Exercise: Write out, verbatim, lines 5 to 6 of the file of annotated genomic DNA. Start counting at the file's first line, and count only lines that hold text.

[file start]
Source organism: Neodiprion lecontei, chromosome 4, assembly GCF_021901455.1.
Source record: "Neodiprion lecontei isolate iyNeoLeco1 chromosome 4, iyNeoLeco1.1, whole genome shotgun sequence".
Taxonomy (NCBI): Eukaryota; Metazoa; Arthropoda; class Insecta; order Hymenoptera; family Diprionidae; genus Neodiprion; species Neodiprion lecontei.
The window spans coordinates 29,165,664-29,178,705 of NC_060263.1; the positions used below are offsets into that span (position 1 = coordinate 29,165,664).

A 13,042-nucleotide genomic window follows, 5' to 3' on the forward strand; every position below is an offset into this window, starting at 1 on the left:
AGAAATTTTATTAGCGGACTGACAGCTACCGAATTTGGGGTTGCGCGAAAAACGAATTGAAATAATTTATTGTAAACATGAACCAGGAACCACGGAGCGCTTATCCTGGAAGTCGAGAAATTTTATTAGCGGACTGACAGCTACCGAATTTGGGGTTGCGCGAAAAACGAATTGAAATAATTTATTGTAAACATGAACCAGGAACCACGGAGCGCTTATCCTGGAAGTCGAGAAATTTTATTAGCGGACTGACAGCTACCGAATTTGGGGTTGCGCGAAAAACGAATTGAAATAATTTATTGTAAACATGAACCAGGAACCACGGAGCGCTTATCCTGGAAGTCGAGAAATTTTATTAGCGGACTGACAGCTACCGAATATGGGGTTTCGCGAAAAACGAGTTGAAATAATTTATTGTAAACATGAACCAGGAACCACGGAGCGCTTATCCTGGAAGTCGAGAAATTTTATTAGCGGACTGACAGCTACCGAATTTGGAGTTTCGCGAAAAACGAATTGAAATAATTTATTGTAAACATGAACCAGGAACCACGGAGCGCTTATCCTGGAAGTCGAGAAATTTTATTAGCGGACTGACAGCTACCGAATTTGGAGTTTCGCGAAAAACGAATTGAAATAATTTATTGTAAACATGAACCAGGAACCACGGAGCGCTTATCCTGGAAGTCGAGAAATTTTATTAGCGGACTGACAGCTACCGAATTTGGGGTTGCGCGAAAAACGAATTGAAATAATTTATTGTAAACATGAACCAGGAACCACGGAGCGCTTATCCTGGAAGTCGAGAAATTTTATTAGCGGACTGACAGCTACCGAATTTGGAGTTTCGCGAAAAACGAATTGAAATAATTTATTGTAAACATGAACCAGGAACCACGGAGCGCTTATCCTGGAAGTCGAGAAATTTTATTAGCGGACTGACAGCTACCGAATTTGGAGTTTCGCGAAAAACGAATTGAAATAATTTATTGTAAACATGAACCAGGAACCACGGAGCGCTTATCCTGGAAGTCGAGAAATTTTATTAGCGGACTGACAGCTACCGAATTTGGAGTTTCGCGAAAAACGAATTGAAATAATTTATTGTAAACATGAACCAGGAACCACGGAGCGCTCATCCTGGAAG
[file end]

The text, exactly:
A 13,042-nucleotide genomic window follows, 5' to 3' on the forward strand; every position below is an offset into this window, starting at 1 on the left:
AGAAATTTTATTAGCGGACTGACAGCTACCGAATTTGGGGTTGCGCGAAAAACGAATTGAAATAATTTATTGTAAACATGAACCAGGAACCACGGAGCGCTTATCCTGGAAGTCGAGAAATTTTATTAGCGGACTGACAGCTACCGAATTTGGGGTTGCGCGAAAAACGAATTGAAATAATTTATTGTAAACATGAACCAGGAACCACGGAGCGCTTATCCTGGAAGTCGAGAAATTTTATTAGCGGACTGACAGCTACCGAATTTGGGGTTGCGCGAAAAACGAATTGAAATAATTTATTGTAAACATGAACCAGGAACCACGGAGCGCTTATCCTGGAAGTCGAGAAATTTTATTAGCGGACTGACAGCTACCGAATATGGGGTTTCGCGAAAAACGAGTTGAAATAATTTATTGTAAACATGAACCAGGAACCACGGAGCGCTTATCCTGGAAGTCGAGAAATTTTATTAGCGGACTGACAGCTACCGAATTTGGAGTTTCGCGAAAAACGAATTGAAATAATTTATTGTAAACATGAACCAGGAACCACGGAGCGCTTATCCTGGAAGTCGAGAAATTTTATTAGCGGACTGACAGCTACCGAATTTGGAGTTTCGCGAAAAACGAATTGAAATAATTTATTGTAAACATGAACCAGGAACCACGGAGCGCTTATCCTGGAAGTCGAGAAATTTTATTAGCGGACTGACAGCTACCGAATTTGGGGTTGCGCGAAAAACGAATTGAAATAATTTATTGTAAACATGAACCAGGAACCACGGAGCGCTTATCCTGGAAGTCGAGAAATTTTATTAGCGGACTGACAGCTACCGAATTTGGAGTTTCGCGAAAAACGAATTGAAATAATTTATTGTAAACATGAACCAGGAACCACGGAGCGCTTATCCTGGAAGTCGAGAAATTTTATTAGCGGACTGACAGCTACCGAATTTGGAGTTTCGCGAAAAACGAATTGAAATAATTTATTGTAAACATGAACCAGGAACCACGGAGCGCTTATCCTGGAAGTCGAGAAATTTTATTAGCGGACTGACAGCTACCGAATTTGGAGTTTCGCGAAAAACGAATTGAAATAATTTATTGTAAACATGAACCAGGAACCACGGAGCGCTCATCCTGGAAG